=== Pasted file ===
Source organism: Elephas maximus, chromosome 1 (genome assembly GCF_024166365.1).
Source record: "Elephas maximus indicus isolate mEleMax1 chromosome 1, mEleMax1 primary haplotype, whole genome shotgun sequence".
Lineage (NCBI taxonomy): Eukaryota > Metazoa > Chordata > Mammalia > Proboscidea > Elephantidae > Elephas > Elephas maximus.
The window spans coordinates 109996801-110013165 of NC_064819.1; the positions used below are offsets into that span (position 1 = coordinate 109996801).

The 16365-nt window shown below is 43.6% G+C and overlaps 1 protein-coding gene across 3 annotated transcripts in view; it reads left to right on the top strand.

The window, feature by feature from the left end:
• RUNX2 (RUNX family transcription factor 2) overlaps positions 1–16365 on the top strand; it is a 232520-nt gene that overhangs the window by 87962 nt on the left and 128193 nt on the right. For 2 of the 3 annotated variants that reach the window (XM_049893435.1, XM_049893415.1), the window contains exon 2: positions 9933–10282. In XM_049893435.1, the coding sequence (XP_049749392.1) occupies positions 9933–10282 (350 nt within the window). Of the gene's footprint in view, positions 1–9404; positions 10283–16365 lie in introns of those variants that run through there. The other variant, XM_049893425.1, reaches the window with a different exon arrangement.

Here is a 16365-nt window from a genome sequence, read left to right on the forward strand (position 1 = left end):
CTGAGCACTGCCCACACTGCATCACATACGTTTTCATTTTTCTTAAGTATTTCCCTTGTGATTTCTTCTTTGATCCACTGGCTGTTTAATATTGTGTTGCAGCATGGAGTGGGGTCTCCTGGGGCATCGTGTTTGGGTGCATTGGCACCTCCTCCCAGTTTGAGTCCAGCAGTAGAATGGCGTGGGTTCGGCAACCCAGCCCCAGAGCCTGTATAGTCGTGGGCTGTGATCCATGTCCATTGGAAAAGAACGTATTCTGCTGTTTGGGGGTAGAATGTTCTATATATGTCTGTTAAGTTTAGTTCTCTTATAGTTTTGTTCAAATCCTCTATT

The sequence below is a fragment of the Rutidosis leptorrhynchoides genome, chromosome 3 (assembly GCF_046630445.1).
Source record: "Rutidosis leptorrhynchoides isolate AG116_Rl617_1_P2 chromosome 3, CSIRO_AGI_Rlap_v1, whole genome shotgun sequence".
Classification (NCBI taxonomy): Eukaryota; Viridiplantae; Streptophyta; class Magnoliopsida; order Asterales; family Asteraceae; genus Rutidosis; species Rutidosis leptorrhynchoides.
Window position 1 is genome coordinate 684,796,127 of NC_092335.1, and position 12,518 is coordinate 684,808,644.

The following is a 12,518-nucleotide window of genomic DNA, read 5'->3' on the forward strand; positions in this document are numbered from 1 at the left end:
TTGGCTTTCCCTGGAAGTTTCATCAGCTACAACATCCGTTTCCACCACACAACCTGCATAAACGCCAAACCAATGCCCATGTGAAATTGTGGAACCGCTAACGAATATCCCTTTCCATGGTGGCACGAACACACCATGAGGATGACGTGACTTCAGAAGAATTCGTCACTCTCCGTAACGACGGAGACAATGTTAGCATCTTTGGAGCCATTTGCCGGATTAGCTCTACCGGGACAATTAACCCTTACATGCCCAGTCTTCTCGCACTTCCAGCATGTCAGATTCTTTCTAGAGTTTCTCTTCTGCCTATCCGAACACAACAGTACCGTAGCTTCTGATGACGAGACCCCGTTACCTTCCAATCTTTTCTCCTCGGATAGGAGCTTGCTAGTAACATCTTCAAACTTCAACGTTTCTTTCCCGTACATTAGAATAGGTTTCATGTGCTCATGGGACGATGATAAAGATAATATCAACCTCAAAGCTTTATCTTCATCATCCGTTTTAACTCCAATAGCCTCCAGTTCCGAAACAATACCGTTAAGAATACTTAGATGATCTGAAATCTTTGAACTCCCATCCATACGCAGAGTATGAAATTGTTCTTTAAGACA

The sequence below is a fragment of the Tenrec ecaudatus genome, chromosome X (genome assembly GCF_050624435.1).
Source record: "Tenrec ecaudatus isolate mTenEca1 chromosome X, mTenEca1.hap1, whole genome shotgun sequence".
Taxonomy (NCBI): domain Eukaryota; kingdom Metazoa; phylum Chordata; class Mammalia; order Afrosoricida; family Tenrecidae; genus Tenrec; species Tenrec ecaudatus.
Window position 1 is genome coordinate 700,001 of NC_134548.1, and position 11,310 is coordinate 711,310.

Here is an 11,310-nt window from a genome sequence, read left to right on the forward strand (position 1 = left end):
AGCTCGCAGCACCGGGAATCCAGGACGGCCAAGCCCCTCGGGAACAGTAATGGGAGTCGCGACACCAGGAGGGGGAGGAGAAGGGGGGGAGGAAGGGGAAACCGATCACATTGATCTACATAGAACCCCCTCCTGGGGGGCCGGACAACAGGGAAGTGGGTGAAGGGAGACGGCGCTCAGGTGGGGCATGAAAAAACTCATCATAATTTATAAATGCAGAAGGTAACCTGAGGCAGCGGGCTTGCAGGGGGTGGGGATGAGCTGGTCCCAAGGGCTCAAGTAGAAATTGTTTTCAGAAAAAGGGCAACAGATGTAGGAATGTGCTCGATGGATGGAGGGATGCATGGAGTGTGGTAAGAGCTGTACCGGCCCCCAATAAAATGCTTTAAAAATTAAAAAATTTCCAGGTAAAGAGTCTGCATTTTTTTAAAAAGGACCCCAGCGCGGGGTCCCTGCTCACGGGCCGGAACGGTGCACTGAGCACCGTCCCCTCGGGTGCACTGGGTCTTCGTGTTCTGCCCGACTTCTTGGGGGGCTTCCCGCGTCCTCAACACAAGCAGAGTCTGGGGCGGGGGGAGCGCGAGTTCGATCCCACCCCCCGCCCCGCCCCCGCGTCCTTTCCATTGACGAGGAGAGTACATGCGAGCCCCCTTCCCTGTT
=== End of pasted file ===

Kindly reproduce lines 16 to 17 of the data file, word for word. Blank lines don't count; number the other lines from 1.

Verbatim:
The sequence below is a fragment of the Tenrec ecaudatus genome, chromosome X (genome assembly GCF_050624435.1).
Source record: "Tenrec ecaudatus isolate mTenEca1 chromosome X, mTenEca1.hap1, whole genome shotgun sequence".